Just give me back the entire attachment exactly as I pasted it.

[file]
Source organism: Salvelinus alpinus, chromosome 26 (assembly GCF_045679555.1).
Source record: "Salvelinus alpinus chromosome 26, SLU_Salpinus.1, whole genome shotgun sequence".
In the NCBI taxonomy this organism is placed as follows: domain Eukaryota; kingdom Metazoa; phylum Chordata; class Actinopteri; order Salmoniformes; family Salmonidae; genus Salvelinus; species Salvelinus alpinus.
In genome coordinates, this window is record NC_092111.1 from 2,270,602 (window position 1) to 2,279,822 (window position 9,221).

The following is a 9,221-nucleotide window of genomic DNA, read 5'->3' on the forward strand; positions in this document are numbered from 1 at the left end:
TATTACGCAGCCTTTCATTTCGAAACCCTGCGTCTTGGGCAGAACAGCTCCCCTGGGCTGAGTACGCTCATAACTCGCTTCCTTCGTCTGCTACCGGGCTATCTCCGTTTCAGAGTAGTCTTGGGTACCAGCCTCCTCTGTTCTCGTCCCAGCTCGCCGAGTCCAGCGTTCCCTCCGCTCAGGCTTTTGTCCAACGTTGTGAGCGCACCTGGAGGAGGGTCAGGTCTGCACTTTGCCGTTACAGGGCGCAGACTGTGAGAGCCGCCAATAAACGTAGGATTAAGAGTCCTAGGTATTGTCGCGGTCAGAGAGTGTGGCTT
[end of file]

Source organism: Salvelinus alpinus, chromosome 26 (assembly GCF_045679555.1).
Source record: "Salvelinus alpinus chromosome 26, SLU_Salpinus.1, whole genome shotgun sequence".
In the NCBI taxonomy this organism is placed as follows: domain Eukaryota; kingdom Metazoa; phylum Chordata; class Actinopteri; order Salmoniformes; family Salmonidae; genus Salvelinus; species Salvelinus alpinus.
In genome coordinates, this window is record NC_092111.1 from 2,270,602 (window position 1) to 2,279,822 (window position 9,221).

The following is a 9,221-nucleotide window of genomic DNA, read 5'->3' on the forward strand; positions in this document are numbered from 1 at the left end:
TATTACGCAGCCTTTCATTTCGAAACCCTGCGTCTTGGGCAGAACAGCTCCCCTGGGCTGAGTACGCTCATAACTCGCTTCCTTCGTCTGCTACCGGGCTATCTCCGTTTCAGAGTAGTCTTGGGTACCAGCCTCCTCTGTTCTCGTCCCAGCTCGCCGAGTCCAGCGTTCCCTCCGCTCAGGCTTTTGTCCAACGTTGTGAGCGCACCTGGAGGAGGGTCAGGTCTGCACTTTGCCGTTACAGGGCGCAGACTGTGAGAGCCGCCAATAAACGTAGGATTAAGAGTCCTAGGTATTGTCGCGGTCAGAGAGTGTGGCTT